Saint Paul wrote to the Corinthians in an apocalyptic frame of mind, but with a difference. He is triumphant. “Just as in Adam all die, so in Christ all will come to life again…” “After that will come the end, when, having destroyed every sovereignty, authority and power, he will hand over the kingdom to God the Father….” Christians can not be pessimists. “The worst has happened, and been repaired,” as Julian of Norwich had it. Life is not as divine tragedy. It is a divine comedy.
Why does the Church link these readings in today’s Mass to celebrate the Assumption of the Blessed Virgin Mary? Mary has followed her son, assumed, taken up to Heaven, body and soul, soul and body!
We don’t, we can’t know what the next life will be. We can know this: Jesus has gone to the Father and he would have his mother with him where he is, not only because she is his mother but because she was above all angels and men and women. Mary saw reality with clarity, not as we do, “through a glass darkly.” Mary’s will never deviated from the good, free from the effects of Original Sin. At the moment of her death she did not experience corruption. God willed that Mary precede us to Heaven, body and soul, soul and body, not only because she is his son’s mother but because she never sinned. Sinners that we are, it is our destiny as well because she is our mother too. She would have it so as he will have it so if we will have it so.
What can it possibly mean, to rise from the dead, body and soul? What is a risen body, what will it be like? Will I have my gall-bladder back! I don’t want it! How about teeth? Will they break again? Silly questions, as Saint Paul points out a few verses after today’s reading. Paul compares the earthly body destined to corruption to the spiritual body that will rise from it. It is as if our present earthly body were a seed and our future spiritual body risen from it free forever from pain and corruption.
We have a mental image of Mary, most of us, I’m sure. “Lovely lady, dressed in blue….” We picture the Mysteries of the Rosary and we repeat the Hail Mary. There are paintings, reproductions of Mary on the walls of our homes, the Annunciation, the Visitation. But the Mary of today’s reading, the Magnificat, the humble handmaid of the Lord is also a strong woman. Even fierce! Listen to her words:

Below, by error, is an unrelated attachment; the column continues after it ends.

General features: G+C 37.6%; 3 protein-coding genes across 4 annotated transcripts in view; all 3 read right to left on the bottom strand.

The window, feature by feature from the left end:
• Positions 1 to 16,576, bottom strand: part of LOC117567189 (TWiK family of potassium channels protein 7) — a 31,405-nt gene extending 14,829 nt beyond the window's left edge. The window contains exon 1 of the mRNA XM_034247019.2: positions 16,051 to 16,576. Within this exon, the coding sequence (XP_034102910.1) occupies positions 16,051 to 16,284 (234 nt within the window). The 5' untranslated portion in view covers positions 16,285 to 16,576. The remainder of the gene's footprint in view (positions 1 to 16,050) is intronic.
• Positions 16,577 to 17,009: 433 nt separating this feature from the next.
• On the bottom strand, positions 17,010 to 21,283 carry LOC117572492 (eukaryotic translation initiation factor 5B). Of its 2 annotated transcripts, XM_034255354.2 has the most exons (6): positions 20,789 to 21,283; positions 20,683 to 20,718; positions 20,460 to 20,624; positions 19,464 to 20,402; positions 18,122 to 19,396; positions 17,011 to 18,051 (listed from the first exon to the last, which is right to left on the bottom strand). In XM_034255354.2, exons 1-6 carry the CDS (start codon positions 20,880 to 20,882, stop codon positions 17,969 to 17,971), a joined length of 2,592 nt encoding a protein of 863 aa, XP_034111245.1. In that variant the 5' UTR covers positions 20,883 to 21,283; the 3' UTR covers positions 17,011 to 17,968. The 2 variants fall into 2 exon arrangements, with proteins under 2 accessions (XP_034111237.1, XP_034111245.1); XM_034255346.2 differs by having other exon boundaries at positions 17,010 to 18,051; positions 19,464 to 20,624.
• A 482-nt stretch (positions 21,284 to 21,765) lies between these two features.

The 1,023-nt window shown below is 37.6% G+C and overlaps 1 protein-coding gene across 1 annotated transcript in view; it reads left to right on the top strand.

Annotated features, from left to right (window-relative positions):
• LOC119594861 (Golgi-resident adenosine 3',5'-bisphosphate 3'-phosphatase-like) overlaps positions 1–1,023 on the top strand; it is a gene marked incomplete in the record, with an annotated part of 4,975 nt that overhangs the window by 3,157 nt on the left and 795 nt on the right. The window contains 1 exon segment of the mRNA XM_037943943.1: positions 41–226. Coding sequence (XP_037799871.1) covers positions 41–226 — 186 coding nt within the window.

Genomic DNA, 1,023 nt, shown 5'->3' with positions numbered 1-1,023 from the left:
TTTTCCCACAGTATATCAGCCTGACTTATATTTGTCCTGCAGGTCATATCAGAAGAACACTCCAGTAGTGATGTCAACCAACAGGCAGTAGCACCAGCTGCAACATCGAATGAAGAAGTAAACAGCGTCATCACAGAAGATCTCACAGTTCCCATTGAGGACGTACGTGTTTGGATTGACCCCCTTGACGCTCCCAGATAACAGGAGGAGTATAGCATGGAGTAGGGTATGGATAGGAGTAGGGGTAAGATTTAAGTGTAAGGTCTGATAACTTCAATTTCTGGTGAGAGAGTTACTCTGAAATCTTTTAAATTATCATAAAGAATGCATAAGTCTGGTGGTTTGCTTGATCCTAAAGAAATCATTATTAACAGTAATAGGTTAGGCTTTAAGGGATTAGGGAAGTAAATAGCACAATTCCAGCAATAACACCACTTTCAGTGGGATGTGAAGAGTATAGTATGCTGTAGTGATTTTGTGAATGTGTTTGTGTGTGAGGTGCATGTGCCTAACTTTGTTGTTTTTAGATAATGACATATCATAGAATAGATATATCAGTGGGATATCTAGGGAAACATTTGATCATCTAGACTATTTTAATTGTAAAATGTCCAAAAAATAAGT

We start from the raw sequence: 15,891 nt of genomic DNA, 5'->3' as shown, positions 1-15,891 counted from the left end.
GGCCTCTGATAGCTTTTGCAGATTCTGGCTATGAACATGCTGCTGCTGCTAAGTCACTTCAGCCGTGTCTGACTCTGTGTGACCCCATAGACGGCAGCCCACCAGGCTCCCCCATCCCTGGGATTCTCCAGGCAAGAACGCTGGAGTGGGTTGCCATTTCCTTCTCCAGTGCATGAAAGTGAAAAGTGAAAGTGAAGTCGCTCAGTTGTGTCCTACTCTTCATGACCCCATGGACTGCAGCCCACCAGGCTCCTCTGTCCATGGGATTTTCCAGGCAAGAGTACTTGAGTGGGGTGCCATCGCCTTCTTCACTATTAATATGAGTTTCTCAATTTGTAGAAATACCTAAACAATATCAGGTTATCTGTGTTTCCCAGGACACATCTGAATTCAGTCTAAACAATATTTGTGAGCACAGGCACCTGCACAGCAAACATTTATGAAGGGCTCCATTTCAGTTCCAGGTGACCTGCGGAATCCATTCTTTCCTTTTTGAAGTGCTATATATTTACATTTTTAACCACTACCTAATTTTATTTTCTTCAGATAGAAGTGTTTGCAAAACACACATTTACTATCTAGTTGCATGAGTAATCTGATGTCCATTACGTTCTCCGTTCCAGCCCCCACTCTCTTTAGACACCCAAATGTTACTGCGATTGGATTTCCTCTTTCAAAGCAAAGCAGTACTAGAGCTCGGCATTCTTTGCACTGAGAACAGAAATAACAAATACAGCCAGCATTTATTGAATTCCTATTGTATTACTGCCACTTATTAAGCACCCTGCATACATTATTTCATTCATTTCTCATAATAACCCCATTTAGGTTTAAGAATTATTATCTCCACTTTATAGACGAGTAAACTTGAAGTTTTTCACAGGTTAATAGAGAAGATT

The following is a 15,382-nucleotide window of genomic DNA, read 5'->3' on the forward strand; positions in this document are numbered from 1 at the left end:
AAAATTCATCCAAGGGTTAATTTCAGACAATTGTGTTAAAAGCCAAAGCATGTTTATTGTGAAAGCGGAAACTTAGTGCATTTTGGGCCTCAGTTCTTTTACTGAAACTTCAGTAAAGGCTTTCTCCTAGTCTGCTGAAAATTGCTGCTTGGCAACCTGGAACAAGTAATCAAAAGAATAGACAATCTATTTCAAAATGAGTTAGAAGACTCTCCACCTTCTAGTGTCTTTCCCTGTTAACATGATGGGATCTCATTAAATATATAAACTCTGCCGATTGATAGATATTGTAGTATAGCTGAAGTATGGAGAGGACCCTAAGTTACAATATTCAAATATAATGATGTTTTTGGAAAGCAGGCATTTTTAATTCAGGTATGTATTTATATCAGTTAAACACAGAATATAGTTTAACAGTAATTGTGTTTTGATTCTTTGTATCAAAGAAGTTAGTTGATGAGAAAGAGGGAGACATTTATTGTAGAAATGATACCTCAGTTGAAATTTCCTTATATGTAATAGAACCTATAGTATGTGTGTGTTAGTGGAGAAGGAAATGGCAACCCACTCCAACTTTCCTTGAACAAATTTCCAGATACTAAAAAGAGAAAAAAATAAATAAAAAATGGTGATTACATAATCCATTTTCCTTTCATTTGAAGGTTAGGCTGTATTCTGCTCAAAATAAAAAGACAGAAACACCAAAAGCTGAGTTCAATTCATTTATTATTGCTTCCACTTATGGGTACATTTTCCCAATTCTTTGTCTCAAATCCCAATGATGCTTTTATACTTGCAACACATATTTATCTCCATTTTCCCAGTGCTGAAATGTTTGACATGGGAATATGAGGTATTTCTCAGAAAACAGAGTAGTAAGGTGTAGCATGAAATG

“My soul proclaims the greatness of the Lord, my spirit rejoices in God my savior. … He has shown the might of his right arm, he has scattered the proud in their conceit. He has cast down the mighty from their thrones and has lifted up the lowly. He has filled the hungry with good things. He has sent the rich away empty.” Without even a tax break!
Jesus’ mercy exceeds his justice, that is true. His mother is our mother, waiting with words to soothe, arms to embrace, that is true. But there is another side to Jesus and to Mary, one that must give us pause. He is a judge. “Woe to you scribes and Pharisee hypocrites!” And again, “It is easier for a camel to pass through the eye of a needle than for a rich man to enter the kingdom of heaven,” and Mary’s warning today to the rich and powerful. It’s all true.
Whatever the future, however the End, we can be sure that God’s plan for us is glorious. “Now have salvation and power come, the reign of our God and the authority of his Anointed One, the Christ, have come.”
The rabbis envisioned Heaven as a banquet. That’s not a bad idea. All our family and friends around us, a circle unbroken, gathered around Jesus and Mary. Our happiest memories relived and forever, and more than that, much more. We shall be like God, God-like, for we shall see him as he is. Mary is preparing a place for us, just as she prepared for Jesus before his birth and nurtured him through his young life. She, our mother, goes before and prepares a place for us before our birth to eternal life. It’s true, now and forever.